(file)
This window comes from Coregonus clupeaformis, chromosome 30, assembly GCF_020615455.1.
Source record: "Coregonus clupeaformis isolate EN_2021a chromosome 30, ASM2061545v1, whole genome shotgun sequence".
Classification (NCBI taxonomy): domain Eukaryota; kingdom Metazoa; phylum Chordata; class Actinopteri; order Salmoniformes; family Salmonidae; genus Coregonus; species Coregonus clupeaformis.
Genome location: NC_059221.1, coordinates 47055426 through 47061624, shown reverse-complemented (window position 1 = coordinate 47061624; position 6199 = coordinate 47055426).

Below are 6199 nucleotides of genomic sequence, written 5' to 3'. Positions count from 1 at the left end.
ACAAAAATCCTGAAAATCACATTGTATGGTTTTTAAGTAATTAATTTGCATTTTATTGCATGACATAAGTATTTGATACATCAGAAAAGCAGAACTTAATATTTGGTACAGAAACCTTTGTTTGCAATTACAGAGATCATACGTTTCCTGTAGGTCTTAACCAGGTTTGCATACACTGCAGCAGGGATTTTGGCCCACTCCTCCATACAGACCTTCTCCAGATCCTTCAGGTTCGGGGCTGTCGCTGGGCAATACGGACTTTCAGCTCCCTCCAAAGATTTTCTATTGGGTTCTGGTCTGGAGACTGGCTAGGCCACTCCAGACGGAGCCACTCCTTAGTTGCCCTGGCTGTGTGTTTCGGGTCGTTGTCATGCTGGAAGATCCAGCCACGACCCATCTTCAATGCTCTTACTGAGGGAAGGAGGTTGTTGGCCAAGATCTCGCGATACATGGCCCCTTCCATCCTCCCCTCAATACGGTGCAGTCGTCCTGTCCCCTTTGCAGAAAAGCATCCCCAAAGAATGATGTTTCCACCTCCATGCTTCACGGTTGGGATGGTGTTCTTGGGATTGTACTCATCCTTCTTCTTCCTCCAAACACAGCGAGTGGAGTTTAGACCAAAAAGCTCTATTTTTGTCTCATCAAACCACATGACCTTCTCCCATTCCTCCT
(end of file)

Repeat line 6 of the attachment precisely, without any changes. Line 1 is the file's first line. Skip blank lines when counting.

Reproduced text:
ACAAAAATCCTGAAAATCACATTGTATGGTTTTTAAGTAATTAATTTGCATTTTATTGCATGACATAAGTATTTGATACATCAGAAAAGCAGAACTTAATATTTGGTACAGAAACCTTTGTTTGCAATTACAGAGATCATACGTTTCCTGTAGGTCTTAACCAGGTTTGCATACACTGCAGCAGGGATTTTGGCCCACTCCTCCATACAGACCTTCTCCAGATCCTTCAGGTTCGGGGCTGTCGCTGGGCAATACGGACTTTCAGCTCCCTCCAAAGATTTTCTATTGGGTTCTGGTCTGGAGACTGGCTAGGCCACTCCAGACGGAGCCACTCCTTAGTTGCCCTGGCTGTGTGTTTCGGGTCGTTGTCATGCTGGAAGATCCAGCCACGACCCATCTTCAATGCTCTTACTGAGGGAAGGAGGTTGTTGGCCAAGATCTCGCGATACATGGCCCCTTCCATCCTCCCCTCAATACGGTGCAGTCGTCCTGTCCCCTTTGCAGAAAAGCATCCCCAAAGAATGATGTTTCCACCTCCATGCTTCACGGTTGGGATGGTGTTCTTGGGATTGTACTCATCCTTCTTCTTCCTCCAAACACAGCGAGTGGAGTTTAGACCAAAAAGCTCTATTTTTGTCTCATCAAACCACATGACCTTCTCCCATTCCTCCT